Mass Personalization 2025 = Internet of Things + Mobile & Wearable Computing + Big Data Analytics + Intelligent Robots

Mass PersonalizationFrom Mass Production to Mass Personalization
Since the earliest artisans offered items for sale, customization and price have been two important product characteristics to the consumer. So it is today, but with a few twists. Toward the end of the 18th century, the French military made the breakthrough of using interchangeable parts for cannons and muskets.

By the middle of the 19th century, many more products were being made from interchangeable parts. This paradigm shift caused consumers to become comfortable with buying standard products that were easier and cheaper to repair. Mass production became king because it allowed complex products like automobiles to be made cheaply enough that average people could afford them. The general trend of standard designs competing on price and customized products being offered for a premium continued until about two decades ago.

The recent shift towards Mass Customization was forecasted in 1987. This ability to deliver products customized to each consumer’s specifications at near mass production prices is the Holy Grail of retailing. Giving customers the opportunity to have a product any time they want it, anywhere they want it, any way they want it resonates extremely well with consumers. The number of mass customized products is steadily growing as are personalized services, and this is what we call Mass Personalization.

By 2025, retailers must be capable of supporting a highly diverse set of order and distribution channels in keeping with mass customized products and delivery methods. Customers will want to order with their phones, mobile devices and computers, as well as through traditional retail outlets, kiosks and perhaps as-yet-unimagined channels. Delivery modes will be just as diverse from time-definite, long-lead-time delivery to next-day delivery, same-day delivery and even same-hour delivery.  [Read more…]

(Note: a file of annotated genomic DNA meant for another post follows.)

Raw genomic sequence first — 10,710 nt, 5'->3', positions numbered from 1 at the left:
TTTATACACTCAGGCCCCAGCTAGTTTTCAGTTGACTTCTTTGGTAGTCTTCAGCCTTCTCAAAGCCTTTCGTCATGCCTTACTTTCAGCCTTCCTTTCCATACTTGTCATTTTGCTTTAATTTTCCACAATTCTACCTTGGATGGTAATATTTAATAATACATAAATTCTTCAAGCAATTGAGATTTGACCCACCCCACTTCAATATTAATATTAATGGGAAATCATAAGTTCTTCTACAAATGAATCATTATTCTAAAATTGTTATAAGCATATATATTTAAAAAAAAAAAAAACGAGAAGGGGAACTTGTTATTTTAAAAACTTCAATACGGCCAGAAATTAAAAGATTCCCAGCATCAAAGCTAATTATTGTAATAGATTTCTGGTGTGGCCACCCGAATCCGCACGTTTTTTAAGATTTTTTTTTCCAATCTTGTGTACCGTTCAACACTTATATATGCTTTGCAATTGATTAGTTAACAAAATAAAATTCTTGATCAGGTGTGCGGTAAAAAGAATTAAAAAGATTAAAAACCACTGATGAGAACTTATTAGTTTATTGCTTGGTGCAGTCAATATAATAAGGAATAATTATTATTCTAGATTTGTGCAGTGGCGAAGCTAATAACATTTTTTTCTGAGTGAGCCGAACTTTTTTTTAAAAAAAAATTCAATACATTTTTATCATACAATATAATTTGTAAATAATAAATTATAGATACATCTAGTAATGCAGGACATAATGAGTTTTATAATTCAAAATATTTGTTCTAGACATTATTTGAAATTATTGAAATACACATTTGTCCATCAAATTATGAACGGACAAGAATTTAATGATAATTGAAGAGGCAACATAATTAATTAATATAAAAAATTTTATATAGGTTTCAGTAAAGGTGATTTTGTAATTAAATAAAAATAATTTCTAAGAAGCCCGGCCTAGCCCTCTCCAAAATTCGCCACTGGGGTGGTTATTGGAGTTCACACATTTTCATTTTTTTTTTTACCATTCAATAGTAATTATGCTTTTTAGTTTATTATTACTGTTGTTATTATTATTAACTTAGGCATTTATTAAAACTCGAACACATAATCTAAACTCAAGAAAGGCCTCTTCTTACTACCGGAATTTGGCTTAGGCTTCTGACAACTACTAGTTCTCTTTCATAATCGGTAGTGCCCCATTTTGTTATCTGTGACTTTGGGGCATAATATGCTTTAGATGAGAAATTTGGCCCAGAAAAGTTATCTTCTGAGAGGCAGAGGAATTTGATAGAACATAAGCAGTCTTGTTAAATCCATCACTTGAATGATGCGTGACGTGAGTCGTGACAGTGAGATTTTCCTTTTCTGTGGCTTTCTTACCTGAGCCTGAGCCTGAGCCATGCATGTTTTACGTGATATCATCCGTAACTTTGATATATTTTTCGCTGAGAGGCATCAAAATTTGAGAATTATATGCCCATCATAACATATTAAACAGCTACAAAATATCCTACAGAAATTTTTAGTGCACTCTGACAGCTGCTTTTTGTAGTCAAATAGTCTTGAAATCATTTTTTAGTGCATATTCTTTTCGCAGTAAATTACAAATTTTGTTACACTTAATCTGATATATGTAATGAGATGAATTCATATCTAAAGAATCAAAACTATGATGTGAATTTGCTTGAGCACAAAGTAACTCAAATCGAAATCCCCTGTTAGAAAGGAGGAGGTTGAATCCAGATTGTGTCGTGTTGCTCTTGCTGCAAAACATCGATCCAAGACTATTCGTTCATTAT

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The Internet of Things in 4 Reports

Schermafbeelding 2014-11-17 om 10.58.08A little over year ago we started our study of the internet of things. As with the series on Big Data we published four reports on this topic. Time for a quick recap.

Why this the internet of things?
Social networks, Mobile platforms and apps, advanced Analytics and Big Data, plus the Cloud form SMAC. This established paradigm has revolutionized the information society and made many more aspects of society ready for a connection with the web. By adding Things, we form SMACT: a decisive breakthrough and established fact due to miniaturization, cheap sensors, smartphones in the pockets of billions of people, autonomous systems, better batteries and smart software in the Cloud. Things, in combination with SMAC, form a new, potentially disruptive wave of innovation.


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Report 1: THINGS – Internet of Business Opportunities
In our first report Things: Internet of Business Opportunities we reported on a tipping point concerning a dazzling impact on the whole economy. Connected things offer new opportunities to combat waste in the broadest sense of the term. This waste occurs among all parties: clients, suppliers, governmental bodies, service providers and the manufacturing industry. Applying digital things, sensors, actuators, apps and SMACT demands a certain mindset as well as concrete actions to optimize process and event chains, and to translate surprising new opportunities into new products and services. Our report offers an overview of recent developments and tips to accelerate your Things approach. [Read more…]

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The Internet of Things: Cities as a Platform